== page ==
#1 Skipping the language barrier
Taking place in Paris at the end of the 19th century, Croisée in a Foreign Labyrinth is about a Japanese orphan, Yune, who is taken to France by the eccentric retiree Oscar Claudel. It’s a slice-of-life series about the struggles Yune faces in adapting to a strange new culture, but in this regard the anime is too indecisive and unwilling to commit to any long-term challenges.
For example, you’d assume that it would be fairly difficult for a Japanese servant girl to get used to speaking French. This is the entire point of episode 1, where Yune has just arrived in France and has to communicate with Oscar and his grandson through other means. Watching Yune improve at French and learn to better express herself would have been interesting, but this is then turned into a joke and it’s revealed that Yune is actually fluent in French… somehow?
We never really get to learn how Yune mastered speaking and writing in a language from across the other side of the world. In fact, everything we learn about her past only serves to make her bilingualism even less believable. It’s a lazy cop-out that immediately shattered my enthusiasm for the series as a whole.
#2 Protagonists who deserve to fail
Between this show, Tamako Market, and Magical Shopping Arcade Abenobashi, I am beginning to wonder if Japan has a “thing” for struggling shopping centers. The ‘Gallery” where most of Croisée takes place is a stylish, old shopping arcade where the local businesses are losing customers to a nearby warehouse owned by the wealthy Blanche family.
It wants you to feel sorry for these family businesses and craftsmen who are being killed off by a corporate giant that can not be competed against. But is that really true? Maybe people flock to the Blanche warehouse because the Gallery sucks. Yune ends up living with the Claudels and working the register for their ironworks. A shop specialized in handcrafted metal objects and where every customer that ever walks in is guaranteed to be barked at.
The unfortunately named Claude Claudel is an angry prick to whom customer service is an alien concept. He is an insufferable brat to his customers, to his fellow shopkeepers, and even his own family & friends. He has particular beef with the Blanche family for being his direct competitors, which drives him to new heights of childishness as Yune befriends the Blanche family’s youngest daughter. He holds them responsible for ruining his business, but meanwhile he bitches at his customers and randomly closes the store when he doesn’t feel like working.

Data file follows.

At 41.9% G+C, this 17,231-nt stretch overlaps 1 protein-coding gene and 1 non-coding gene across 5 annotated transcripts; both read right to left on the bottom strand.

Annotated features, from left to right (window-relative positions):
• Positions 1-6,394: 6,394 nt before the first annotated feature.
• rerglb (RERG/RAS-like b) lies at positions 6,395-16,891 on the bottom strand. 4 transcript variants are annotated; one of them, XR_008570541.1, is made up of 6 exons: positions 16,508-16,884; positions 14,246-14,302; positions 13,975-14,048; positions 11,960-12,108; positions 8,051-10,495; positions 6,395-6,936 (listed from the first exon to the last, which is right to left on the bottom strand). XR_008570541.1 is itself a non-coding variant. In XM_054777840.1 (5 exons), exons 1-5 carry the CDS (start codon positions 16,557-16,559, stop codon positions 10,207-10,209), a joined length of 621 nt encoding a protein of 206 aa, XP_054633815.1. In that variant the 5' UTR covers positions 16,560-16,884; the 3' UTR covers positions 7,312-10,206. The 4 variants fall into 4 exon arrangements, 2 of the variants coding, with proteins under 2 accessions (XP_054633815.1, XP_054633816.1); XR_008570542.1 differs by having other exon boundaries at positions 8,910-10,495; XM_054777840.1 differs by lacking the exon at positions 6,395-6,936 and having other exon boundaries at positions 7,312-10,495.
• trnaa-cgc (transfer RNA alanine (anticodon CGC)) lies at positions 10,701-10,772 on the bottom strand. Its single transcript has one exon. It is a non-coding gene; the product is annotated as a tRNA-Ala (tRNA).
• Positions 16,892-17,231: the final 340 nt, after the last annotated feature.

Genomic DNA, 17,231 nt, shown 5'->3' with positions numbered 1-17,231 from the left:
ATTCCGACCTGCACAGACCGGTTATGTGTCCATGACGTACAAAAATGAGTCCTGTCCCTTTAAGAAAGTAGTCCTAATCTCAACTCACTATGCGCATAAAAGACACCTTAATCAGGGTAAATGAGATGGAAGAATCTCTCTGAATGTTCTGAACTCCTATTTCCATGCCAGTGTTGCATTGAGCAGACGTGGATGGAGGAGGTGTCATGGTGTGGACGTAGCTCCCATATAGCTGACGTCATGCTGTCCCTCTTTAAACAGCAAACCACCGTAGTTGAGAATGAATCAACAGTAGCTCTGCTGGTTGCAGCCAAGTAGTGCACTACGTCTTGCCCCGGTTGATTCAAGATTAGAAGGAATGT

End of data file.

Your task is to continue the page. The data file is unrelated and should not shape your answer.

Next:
Oscar Claudel, though retired, is not free of blame either. Maybe the family finances wouldn’t be so dire if he didn’t spend his every waking hour dating Parisian women half his age. Or maybe the family could afford to buy ham if grandpa didn’t randomly disappear to go on luxurious vacations to the far ends of the world.
The Claudels are digging their own damn graves and I am not about to feel sorry for them.
#3 Inconclusive story threads
The issue with how the language barrier is treated in episode 1 is actually fairly emblematic of the anime’s writing overall. It’s willing to start a lot of drama to make problems seem significant, but then either forgets about resolving them or does so in the cheapest way possible.
I was repeatedly disappointed with the solutions to several storylines, but even more frustrating are the few cases where no ending is given at all. The most prominent of these is the rivalry between the Claudels and the Blanche family. We learn a lot about the personal relations between the family members, but it’s all background information that never sparks any actual development. The same applies to various other story threads that are just left to dangle, which makes the unambitious final episode extra underwhelming.
The only part of the show that is consistently good are the interactions between Yune and the French weaboo Alice Blanche, but these are sadly rare. The anime would’ve done well to focus on these instead and have a more comedic angle.